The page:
While India has taken to passive investing in a big way, there are still a few hurdles preventing serious growth. We sat down with Tyler Carter, Associate Director, Global ETF Strategy at S&P DJI, to explore how passive’s rise in other markets could help inform a path forward in India.
1. How large is the passive market in India today and what has its growth trajectory looked like in recent years?
Tyler: The passive exchange-traded fund (ETF) market in India reached USD 25 billion in 2020. While this is modest compared with more established markets, the growth trajectory has picked up significantly in recent years; the 10-year CAGR sits at 49%, which is over twice the annual growth rate of the global ETF market overall. As we have seen in more developed markets, the ETF sponsors that establish a footprint early on tend to remain at the forefront as the market grows.
2. Some investors in India still prefer active management despite increased interest in and availability of passive strategies. What have been some of the influences of a shift to passive in other emerging markets?
Tyler: Passive is certainly making inroads. In just the past two years, passive ETFs have grown from 2% of the Indian mutual fund industry to over 9%. The driver of this appears to be the same driver that exists in other markets that have seen a similar shift: potential value. Passive investing has historically provided a cheaper alternative for gaining broad exposure to the markets than active management. Despite often lower costs, passive access to markets hasn’t necessarily come at the expense of returns. For example, our headline index in India, the S&P BSE 100, has outperformed over 82% of active funds over a five-year period. (Note, however, index performance is not the same as fund performance. Index performance does not account for management fees, transaction costs, or other expenses.) Typically, if investors start to see that type of outperformance, the shift to passive tends to occur naturally. Our biannual S&P Indices Versus Active Funds (SPIVA®) Scorecards show that, over the long-run, passive outperforms active. That evidence can be compelling for investors looking to limit costs while keeping long-term goals in reach.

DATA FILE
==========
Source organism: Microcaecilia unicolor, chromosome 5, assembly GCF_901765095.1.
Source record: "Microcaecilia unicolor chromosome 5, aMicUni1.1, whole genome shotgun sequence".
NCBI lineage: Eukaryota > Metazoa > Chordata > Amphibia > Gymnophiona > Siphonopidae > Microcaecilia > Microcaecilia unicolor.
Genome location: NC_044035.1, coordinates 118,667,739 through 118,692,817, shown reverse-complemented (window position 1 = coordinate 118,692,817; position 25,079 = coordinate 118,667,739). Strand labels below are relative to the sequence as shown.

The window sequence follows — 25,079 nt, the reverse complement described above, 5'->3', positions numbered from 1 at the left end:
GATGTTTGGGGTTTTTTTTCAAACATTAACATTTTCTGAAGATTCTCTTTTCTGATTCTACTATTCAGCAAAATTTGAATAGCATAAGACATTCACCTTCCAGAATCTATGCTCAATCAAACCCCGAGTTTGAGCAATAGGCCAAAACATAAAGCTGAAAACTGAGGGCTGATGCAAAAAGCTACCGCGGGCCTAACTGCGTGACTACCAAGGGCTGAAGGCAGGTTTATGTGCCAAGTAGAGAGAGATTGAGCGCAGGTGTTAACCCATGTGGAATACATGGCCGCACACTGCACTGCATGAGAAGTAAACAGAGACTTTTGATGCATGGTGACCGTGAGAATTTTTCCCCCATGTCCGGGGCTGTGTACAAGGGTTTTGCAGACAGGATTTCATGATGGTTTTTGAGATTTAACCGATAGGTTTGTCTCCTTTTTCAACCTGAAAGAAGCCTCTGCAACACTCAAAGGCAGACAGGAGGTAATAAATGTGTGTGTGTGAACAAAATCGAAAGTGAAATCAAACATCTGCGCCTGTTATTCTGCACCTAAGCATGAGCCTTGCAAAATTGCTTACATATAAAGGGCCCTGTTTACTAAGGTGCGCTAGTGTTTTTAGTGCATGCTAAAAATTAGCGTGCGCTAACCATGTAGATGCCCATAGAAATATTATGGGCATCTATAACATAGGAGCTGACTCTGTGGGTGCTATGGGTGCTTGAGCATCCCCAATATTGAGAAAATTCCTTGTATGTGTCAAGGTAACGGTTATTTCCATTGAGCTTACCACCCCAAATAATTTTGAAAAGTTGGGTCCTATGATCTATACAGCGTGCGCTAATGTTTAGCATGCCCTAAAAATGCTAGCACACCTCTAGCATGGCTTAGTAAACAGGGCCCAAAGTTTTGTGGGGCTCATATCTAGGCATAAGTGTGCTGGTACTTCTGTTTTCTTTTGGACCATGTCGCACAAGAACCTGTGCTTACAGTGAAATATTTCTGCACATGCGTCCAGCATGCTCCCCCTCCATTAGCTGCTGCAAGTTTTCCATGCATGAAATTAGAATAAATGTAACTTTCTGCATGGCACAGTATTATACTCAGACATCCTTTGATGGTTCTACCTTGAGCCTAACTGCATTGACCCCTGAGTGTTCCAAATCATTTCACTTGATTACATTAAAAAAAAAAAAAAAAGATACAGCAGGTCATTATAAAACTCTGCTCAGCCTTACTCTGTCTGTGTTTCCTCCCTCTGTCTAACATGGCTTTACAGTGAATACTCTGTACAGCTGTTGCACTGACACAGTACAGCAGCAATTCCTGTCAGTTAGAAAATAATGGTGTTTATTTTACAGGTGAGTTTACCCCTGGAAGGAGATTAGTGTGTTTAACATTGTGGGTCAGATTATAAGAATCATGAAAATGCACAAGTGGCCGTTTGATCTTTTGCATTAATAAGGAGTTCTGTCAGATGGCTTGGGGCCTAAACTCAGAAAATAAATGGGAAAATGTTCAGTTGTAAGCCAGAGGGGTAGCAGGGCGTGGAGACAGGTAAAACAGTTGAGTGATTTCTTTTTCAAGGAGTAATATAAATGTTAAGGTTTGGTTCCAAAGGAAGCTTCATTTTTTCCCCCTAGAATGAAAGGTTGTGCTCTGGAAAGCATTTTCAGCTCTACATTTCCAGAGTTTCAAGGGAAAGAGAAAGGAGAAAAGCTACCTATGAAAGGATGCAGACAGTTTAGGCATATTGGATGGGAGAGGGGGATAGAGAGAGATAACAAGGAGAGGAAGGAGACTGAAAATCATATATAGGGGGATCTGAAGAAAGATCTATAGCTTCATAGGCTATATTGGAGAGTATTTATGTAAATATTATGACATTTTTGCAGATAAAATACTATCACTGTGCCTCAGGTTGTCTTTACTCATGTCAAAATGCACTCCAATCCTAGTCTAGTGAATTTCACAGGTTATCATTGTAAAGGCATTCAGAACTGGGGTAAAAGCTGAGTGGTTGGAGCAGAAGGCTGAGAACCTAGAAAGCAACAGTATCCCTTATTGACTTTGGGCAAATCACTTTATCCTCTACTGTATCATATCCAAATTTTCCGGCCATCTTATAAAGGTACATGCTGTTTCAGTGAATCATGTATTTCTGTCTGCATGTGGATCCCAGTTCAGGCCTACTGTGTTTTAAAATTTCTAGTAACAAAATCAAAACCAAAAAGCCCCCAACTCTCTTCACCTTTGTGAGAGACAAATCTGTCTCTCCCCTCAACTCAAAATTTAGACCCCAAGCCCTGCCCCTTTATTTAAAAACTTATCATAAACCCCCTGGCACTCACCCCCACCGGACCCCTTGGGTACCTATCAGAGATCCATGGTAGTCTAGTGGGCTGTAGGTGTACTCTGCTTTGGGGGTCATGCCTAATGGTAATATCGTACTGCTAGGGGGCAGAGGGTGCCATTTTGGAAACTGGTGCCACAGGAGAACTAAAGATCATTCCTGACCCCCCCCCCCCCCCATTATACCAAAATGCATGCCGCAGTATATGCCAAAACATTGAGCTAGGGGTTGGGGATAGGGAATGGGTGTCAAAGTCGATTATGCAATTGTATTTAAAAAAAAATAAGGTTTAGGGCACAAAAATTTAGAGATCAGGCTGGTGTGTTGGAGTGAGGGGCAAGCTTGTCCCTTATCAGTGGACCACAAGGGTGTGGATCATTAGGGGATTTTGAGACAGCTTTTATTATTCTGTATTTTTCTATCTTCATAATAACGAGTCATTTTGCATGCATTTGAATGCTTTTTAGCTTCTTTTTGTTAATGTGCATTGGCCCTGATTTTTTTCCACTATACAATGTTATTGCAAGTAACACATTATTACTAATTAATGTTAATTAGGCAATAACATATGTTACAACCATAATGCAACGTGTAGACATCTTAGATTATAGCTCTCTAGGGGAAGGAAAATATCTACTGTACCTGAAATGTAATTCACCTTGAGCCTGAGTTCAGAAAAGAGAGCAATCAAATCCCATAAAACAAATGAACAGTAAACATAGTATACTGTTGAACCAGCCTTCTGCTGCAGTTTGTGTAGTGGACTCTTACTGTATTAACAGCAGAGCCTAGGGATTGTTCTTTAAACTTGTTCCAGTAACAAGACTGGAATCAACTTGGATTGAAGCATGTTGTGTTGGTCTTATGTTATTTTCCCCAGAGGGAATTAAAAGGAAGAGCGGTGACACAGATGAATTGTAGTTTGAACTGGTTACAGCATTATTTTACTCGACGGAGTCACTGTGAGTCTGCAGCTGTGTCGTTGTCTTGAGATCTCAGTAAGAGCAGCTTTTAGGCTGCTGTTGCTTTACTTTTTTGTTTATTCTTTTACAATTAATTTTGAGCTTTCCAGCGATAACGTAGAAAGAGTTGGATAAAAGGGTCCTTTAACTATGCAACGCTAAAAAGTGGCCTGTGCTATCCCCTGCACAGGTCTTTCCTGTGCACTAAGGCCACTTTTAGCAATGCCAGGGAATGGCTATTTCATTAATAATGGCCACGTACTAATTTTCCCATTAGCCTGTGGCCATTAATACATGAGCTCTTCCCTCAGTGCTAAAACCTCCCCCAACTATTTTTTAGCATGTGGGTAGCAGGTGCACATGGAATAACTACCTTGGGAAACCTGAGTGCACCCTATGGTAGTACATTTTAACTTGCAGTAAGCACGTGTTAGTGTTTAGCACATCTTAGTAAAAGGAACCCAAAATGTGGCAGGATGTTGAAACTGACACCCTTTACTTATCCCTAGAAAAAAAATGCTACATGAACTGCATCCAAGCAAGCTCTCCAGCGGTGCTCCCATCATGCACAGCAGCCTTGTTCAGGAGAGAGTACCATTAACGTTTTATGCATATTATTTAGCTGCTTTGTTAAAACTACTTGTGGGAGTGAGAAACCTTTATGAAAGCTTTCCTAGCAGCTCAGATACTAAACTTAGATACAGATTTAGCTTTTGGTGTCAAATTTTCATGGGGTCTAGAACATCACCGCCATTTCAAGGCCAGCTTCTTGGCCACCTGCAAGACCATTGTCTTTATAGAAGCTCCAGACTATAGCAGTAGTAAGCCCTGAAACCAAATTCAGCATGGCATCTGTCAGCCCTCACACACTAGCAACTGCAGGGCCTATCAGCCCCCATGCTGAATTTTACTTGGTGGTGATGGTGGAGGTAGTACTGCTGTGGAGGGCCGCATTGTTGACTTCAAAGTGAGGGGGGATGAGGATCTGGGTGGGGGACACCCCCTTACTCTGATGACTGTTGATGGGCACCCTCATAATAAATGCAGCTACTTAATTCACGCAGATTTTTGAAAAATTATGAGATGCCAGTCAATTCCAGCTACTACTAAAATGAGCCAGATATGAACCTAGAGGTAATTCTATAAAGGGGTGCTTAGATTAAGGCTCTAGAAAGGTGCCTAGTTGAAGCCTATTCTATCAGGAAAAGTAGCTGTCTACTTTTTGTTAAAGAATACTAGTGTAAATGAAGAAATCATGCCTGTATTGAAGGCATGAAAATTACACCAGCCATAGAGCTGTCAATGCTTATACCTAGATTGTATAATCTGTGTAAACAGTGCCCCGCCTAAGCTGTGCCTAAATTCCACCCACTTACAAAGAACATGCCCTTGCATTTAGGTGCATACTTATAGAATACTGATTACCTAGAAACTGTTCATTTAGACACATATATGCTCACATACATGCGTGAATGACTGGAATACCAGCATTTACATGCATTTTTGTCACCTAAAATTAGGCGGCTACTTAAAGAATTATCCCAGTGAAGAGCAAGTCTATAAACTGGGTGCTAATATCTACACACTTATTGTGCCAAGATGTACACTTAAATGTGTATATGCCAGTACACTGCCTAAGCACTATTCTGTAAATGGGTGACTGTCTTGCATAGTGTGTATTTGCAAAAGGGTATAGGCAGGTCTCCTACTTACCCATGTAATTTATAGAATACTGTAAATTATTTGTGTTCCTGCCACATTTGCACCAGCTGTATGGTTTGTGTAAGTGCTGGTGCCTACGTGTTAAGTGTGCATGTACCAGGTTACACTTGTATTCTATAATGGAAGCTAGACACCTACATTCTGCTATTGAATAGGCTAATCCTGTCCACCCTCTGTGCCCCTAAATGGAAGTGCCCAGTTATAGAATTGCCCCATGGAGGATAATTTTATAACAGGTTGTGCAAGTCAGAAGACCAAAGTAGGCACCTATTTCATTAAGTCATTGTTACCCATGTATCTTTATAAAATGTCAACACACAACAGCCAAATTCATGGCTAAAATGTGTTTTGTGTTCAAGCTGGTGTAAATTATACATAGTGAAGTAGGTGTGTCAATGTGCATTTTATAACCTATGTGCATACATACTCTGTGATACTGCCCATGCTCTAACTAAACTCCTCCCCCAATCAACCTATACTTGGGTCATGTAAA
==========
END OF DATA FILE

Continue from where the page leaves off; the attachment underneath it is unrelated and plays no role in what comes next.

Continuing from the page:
3. Liquidity has been a big problem in India historically. Can you talk about the effectiveness of liquidity enhancement programs where secondary market transactions are persistently low? What have similar markets done to boost liquidity that we could also consider?
Tyler: ETF market makers exist to help create an efficient, liquid trading market. Liquidity enhancement programs exist globally and have historically proven effective in developing liquidity for new and lesser-known products. These programs are really only one piece of the liquidity puzzle though. Something as simple as analyst coverage and increased communication to the target investor base can usually go a long way in helping to build and sustain liquidity.